When preparing management plans for species at risk, conservation practitioners need information on the habitat requirements of those species. In environmental extremes, the fitness of ectotherms is tightly linked to thermoregulation, as all physiological processes are temperature dependent. In an effort to better quantify the habitat requirements of Blanding's turtles (Emydoidea blandingii), a species at risk, at the northern extreme of their range, we quantified the thermoregulation patterns of adult males and gravid females during the active season. Turtles exploited their thermal environment significantly more in early season than in late season. Although basking allowed turtles to reach the highest daytime temperatures, surface water was the habitat with the highest thermal quality overall. Although not statistically significant, gravid females tended to maintain higher mean and maximum shell temperatures throughout the active season. Gravid females also spent substantially more time basking than males throughout the active season. Our results highlight the importance of stratifying field observations and thermoregulation data by reproductive class and time. Differences in behavior and thermal habitat requirements between reproductive classes and season must be considered in management plans for conservation efforts to be effective.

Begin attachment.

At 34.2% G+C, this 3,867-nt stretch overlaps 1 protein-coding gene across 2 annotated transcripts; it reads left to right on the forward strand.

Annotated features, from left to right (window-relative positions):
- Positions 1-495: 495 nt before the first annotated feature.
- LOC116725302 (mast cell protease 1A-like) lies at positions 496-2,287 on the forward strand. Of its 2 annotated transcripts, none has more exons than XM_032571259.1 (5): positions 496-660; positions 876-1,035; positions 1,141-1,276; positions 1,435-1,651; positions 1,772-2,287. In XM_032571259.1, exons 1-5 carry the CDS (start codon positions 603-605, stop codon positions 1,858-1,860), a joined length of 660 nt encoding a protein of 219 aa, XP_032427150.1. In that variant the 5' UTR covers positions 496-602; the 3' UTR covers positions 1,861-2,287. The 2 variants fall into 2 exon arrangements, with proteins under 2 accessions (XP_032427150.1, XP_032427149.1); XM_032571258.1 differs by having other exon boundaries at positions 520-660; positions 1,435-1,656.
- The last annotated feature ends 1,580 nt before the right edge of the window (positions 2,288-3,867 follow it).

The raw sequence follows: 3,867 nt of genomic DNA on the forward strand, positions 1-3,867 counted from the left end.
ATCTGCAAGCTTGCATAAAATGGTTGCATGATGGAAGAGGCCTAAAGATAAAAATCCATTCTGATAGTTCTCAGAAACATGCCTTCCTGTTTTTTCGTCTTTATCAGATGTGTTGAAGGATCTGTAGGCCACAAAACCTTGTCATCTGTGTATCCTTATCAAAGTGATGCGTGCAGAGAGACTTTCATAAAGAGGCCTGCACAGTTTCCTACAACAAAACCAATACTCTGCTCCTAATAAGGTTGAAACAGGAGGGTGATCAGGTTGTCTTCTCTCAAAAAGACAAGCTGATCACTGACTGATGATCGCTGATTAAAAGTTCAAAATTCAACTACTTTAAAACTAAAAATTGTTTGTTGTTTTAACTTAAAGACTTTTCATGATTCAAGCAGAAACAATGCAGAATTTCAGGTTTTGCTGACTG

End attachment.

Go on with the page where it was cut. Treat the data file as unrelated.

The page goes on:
You have requested a machine translation of selected content from our databases. This functionality is provided solely for your convenience and is in no way intended to replace human translation. Neither BioOne nor the owners and publishers of the content make, and they explicitly disclaim, any express or implied representations or warranties of any kind, including, without limitation, representations and warranties as to the functionality of the translation feature or the accuracy or completeness of the translations.
Translations are not retained in our system. Your use of this feature and the translations is subject to all use restrictions contained in the Terms and Conditions of Use of the BioOne website.
Vol. 11 • No. 1